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Ruth_and_Naomi_Leave_Moab

Ruth and Naomi Leave Moab, 1860, by Julius Schnorr von Carolsfeld (1794-1872).

Of all political issues, immigration is perhaps the one most likely to elicit strong emotions from all sides of the political spectrum. For this reason alone it is important that we be careful to define our terms. For my part, I find that seeking to be precise in my language is an effective hedge against allowing emotion to cloud my judgment.

In today’s post I would like to tackle one of the most important, and at the same time one of the least examined, aspects of the immigration debate: According to Scripture, by what method or methods does someone become a citizen?

The answer to this question will have a significant impact on our understanding of what the Bible teaches about immigration.

What is a Citizen?

It’s been said, truly I might add, that if you don’t define your terms, you don’t know what you’re talking about. So let’s begin by asking this question, What is a citizen? My Webster’s Seventh Edition give the following,

  • an inhabitant of a city or town; esp : one entitled to the rights and privileges of a freeman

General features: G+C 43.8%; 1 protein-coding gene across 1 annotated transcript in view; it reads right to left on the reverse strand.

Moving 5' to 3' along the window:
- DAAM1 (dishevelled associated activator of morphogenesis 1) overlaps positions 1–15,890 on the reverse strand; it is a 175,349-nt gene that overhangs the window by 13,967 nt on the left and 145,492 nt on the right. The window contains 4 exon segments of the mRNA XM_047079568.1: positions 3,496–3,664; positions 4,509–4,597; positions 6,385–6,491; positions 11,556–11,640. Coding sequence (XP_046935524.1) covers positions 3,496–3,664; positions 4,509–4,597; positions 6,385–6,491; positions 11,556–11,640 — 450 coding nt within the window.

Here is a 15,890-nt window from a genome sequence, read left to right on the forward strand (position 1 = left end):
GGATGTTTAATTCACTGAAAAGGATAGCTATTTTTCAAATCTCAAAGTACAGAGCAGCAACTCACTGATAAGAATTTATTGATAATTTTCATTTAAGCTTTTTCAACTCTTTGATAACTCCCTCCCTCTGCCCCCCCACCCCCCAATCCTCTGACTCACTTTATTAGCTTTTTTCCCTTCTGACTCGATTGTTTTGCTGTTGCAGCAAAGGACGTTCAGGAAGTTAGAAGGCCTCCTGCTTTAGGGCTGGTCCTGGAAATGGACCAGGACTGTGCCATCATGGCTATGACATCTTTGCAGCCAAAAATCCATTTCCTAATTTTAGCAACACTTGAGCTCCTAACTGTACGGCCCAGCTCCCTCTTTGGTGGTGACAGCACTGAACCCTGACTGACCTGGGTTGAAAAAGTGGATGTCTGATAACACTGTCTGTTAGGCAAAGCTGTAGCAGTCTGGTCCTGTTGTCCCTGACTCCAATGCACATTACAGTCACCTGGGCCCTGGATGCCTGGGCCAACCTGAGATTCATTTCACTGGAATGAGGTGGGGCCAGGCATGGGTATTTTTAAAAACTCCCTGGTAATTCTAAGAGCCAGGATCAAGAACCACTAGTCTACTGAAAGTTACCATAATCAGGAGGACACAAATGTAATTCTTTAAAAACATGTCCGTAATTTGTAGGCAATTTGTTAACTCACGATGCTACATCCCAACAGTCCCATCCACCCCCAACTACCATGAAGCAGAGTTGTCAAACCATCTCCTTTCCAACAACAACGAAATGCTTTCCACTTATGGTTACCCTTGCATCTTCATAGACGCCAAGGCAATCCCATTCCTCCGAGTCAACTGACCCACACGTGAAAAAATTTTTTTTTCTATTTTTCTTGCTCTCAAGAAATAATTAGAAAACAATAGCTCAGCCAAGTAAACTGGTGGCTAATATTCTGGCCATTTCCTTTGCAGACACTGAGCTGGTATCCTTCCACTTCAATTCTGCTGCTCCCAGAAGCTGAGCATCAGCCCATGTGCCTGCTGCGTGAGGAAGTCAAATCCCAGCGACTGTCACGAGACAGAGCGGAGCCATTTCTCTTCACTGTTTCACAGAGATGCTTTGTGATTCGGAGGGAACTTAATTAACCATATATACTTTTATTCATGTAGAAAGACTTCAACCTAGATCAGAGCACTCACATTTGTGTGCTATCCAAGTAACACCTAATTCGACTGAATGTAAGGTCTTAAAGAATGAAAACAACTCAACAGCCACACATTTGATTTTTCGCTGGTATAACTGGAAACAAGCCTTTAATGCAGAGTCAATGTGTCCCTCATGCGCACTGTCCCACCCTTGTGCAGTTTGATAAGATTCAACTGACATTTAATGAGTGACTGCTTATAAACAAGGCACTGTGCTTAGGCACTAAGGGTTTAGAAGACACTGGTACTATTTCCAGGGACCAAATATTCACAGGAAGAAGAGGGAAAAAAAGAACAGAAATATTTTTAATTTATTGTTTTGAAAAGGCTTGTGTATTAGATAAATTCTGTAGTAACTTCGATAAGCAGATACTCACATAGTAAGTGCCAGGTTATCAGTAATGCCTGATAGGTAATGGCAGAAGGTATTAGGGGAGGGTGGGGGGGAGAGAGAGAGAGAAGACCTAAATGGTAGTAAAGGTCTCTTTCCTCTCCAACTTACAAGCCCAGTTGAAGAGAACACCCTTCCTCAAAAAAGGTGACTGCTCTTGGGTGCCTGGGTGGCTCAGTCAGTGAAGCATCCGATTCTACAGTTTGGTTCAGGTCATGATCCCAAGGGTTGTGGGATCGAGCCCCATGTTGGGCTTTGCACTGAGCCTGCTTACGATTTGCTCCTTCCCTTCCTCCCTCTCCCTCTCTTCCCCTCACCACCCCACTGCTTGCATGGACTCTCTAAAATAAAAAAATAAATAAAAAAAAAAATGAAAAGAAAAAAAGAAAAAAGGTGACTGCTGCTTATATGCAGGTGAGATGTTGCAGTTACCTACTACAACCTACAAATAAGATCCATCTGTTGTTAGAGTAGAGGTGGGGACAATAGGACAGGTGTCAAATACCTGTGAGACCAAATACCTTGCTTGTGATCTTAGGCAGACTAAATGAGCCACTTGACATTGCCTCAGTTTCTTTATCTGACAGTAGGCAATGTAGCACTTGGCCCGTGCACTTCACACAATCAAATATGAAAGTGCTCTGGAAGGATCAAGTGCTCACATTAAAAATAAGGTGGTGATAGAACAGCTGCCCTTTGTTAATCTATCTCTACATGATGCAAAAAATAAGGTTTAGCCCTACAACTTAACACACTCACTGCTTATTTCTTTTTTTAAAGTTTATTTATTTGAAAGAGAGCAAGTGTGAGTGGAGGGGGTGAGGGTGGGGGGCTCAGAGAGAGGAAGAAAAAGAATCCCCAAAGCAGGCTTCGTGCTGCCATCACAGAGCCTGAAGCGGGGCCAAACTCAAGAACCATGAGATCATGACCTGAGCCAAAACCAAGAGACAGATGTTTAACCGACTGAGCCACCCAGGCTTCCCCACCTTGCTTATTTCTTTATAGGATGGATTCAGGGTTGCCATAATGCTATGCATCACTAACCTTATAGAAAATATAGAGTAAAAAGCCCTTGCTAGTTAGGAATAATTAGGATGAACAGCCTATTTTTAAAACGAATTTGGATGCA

• a member of a state
  • a native or naturalized person who owes allegiance to a government and is entitled to reciprocal protection from it
  • a civilian as distinguished from a specialized servant of the state

Of these four definitions, the third “a native or naturalized person who owes allegiance to a government and is entitled to reciprocal protection from it” will be the sense in which I use the term “citizen” in this post.

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Lew Rockwell_LRCLewRockwell.com was at it again this weekend, publishing another hit piece on the Reformation.

Now some readers may be asking themselves, just what on earth is LewRockwell.com and why should I care what they publish or whether they attack the Reformation.

Fair questions, those. So before talking about their latest attack on the Reformation, a little explanation is in order.

By number of unique monthly visitors, LewRockwell.com (LRC) is one of the largest, perhaps the largest, Libertarian website in the world. Now by percentage of the population, Libertarians are a fairly small group, so it may be tempting to dismiss LRC as a big fish in a small pond and move on.